11 Steps to becoming a better musician and practicing the right way!

We are well into the new year at Monument Square Music School.  Music lessons are going great and students are practicing hard for recitals and other performances.  Whether you play drums, voice, guitar, violin, cello, sax, flute, trumpet or any of the other lessons that we offer at Monument Square Music School, practicing a musical instrument is tough business! These tips can make it easier and more fun…

1.) Practice slowly. If you can’t play a song perfectly you’re practicing it too fast.  You’re probably playing the same mistakes over and over again and your “muscle memory” is memorizing all those mistakes that you’re making.  You might even learn the song after a while, but it will take longer and you will probably make a lot of mistakes.  You can fix this by slowing it down dramatically!  Don’t speed up until you can play the song perfectly and effortlessly at a slow tempo.

2.)  Practice effortlessly.   You should always be relaxed when you play or sing.  Unnecessary tension can make playing an instrument more difficult.  Certain things are impossible to play if a musician is too tense.  Relaxing will help rhythm, accuracy, and sound.   Jazz pianist Kenny Werner wrote book on effortless practicing and performing called Effortless Mastery.  This is a great book for older students.  Here’s a link for that book.. http://kennywerner.com/effortless-mastery.

3.)  Practice small sections or “chunks” of a song. Don’t just run the song from top to bottom every time.  This is especially useful for longer, more difficult songs.  If a song is hard enough, and you are making a lot of mistakes, break it up into small sections or chunks.  After you master a small chunk of the song move onto the next chunk.  When the second chunk is mastered combine the first and second chunk. Keep progressing through the song like this and you’ll have the song mastered in no time!

4.)  Start a practice journal.   Buy and a notebook and start keeping track of your practices.  Jot down the time you start and finish, and what you worked on during the practice session.  This will help keep you on track and motivate you to practice consistently.

5.)  Set long-term and short-term goals.   What do you want to accomplish with music lessons?  Do you want to play for friends and family? Join a rock band? Play in an orchestra or chorus?   No goal can be too big or small.  People take music lessons for many different reasons.  It’s just nice to have something to work towards.  Writing down your goals will help keep you focused.  Short term goals can be more along the lines of preparing for a recital next month, or learning your songs for the week.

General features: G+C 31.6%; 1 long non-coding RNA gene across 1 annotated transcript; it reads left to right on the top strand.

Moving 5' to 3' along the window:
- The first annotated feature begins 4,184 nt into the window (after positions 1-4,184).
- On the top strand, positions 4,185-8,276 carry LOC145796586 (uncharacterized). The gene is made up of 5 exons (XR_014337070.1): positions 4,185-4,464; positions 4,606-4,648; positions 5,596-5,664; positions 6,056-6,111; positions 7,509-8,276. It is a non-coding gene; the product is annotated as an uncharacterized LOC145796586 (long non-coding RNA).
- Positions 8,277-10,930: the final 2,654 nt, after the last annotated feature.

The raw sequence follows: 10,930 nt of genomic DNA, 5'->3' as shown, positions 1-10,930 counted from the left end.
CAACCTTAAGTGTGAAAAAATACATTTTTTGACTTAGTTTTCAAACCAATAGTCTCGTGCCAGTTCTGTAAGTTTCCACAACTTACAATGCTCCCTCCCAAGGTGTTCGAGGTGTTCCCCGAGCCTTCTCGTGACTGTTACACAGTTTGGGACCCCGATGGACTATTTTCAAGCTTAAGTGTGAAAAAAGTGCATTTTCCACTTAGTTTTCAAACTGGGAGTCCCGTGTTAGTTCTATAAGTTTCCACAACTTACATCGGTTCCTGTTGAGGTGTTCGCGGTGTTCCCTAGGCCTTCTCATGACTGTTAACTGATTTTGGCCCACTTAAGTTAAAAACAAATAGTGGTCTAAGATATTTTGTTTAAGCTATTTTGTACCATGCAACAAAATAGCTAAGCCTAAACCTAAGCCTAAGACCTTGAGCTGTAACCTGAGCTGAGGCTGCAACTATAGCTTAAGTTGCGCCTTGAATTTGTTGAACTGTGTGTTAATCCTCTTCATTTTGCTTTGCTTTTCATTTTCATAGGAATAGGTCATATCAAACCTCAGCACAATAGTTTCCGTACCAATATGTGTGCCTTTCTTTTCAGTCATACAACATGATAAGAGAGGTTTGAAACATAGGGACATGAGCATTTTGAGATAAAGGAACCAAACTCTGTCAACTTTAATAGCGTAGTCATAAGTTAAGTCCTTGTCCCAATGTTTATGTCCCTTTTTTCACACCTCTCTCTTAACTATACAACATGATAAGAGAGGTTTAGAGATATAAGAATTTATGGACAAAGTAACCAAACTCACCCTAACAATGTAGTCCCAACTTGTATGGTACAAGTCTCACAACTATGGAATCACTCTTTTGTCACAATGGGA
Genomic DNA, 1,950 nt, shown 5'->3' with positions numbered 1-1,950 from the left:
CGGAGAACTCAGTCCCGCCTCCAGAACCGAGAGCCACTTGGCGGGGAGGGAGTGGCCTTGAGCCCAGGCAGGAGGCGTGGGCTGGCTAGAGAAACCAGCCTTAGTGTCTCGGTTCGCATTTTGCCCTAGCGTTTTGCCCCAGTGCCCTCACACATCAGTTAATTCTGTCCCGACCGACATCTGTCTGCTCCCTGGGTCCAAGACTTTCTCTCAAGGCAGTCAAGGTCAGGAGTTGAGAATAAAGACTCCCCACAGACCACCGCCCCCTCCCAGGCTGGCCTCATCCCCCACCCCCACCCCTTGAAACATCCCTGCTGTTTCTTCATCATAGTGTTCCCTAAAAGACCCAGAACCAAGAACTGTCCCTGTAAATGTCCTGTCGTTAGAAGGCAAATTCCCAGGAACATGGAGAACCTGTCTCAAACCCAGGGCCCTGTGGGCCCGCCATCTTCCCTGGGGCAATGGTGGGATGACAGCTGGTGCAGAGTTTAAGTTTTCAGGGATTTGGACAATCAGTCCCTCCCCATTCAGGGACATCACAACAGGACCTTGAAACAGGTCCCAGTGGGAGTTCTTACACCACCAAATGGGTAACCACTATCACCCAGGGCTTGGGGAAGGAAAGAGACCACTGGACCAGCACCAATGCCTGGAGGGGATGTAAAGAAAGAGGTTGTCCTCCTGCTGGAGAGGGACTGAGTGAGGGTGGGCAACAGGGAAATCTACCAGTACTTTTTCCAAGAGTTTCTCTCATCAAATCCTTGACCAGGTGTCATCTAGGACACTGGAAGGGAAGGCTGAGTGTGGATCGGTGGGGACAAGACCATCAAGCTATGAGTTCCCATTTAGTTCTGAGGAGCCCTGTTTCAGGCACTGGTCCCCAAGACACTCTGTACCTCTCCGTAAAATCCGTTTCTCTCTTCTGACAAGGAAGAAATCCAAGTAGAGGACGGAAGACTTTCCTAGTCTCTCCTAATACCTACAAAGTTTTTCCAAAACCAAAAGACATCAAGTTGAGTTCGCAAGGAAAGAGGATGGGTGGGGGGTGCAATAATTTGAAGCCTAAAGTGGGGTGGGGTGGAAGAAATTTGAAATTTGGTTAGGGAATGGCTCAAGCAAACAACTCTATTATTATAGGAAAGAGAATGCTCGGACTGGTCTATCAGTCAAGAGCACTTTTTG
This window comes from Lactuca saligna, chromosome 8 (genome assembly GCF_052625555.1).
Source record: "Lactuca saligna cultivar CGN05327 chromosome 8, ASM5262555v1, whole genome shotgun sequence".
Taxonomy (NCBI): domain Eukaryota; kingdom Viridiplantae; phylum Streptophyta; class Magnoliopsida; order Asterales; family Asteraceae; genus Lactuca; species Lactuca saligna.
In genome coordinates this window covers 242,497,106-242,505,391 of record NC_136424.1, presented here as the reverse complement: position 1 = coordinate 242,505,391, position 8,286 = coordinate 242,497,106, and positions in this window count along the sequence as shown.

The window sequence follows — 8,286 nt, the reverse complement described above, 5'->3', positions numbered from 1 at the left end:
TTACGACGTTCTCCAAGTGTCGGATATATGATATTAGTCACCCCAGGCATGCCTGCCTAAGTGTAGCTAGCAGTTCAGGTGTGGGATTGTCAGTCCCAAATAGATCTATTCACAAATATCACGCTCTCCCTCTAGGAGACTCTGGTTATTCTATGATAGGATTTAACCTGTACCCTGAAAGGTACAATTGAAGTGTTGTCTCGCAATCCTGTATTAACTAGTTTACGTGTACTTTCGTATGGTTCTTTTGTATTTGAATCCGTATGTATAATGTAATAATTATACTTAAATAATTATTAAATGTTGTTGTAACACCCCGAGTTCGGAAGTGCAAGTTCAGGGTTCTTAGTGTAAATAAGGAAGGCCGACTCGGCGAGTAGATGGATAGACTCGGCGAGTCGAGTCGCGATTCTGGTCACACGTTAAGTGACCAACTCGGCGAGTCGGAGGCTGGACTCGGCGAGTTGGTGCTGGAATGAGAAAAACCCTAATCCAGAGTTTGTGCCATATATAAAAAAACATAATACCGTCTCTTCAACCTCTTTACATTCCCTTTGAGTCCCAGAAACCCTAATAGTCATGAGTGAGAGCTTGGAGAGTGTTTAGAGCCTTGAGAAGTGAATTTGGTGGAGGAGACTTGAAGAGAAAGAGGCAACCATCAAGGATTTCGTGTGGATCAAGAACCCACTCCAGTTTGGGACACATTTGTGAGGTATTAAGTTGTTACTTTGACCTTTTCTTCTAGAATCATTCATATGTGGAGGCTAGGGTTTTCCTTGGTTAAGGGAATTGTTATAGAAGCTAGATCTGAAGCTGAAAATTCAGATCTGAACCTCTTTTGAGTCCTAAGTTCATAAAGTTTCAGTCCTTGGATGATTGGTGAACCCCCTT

6.)  Don’t be afraid to review old songs.  Make “review songs” part of your daily practice.  I don’t know why some students are hesitant to go back and play songs that they know and love!  It is definitely not a waste of time. Take 10 minutes a day to review and you will become a better player.

7.)  Space out practice sessions. Practicing through shorter and more regular time intervals improves concentration and reinforces new skills and material. Shorter periods also can be more convenient.  Everybody’s different and some people have no problem concentrating for long periods of time. However, many students are much more comfortable with 10 minute practice sessions 2 or 3 times a day.

8.)  Have a comfortable practice environment.  I know that sometimes it’s impossible to have the ideal practice space, but if you can improve your environment it can make practicing more enjoyable.  Put up a cool poster or inspiring picture. Make sure the room is neat and tidy (if that’s what you prefer). It’s also a good idea to find a space that is private and quiet!

9.)  Record yourself playing/singing.  You will probably find ways to improve by listening to yourself perform.  Simply buy a cheap recorder and keep it handy near your practice area.  Ipods/smartphones have recording apps installed in them.  A recorder is also a great tool for those of us that compose.  It helps to jot down your ideas quickly!

10.)   Listen to music for motivation.  Listening to a great CD or going to see an amazing concert can be motivation to hit the practice room!

11.)  Have fun!  Focus on the interesting sounds you are creating. Improvise freely. Learn your favorite tunes. Play along with recordings. Play with other musicians. Compose your own music. Your enthusiasm will reflect in your playing.

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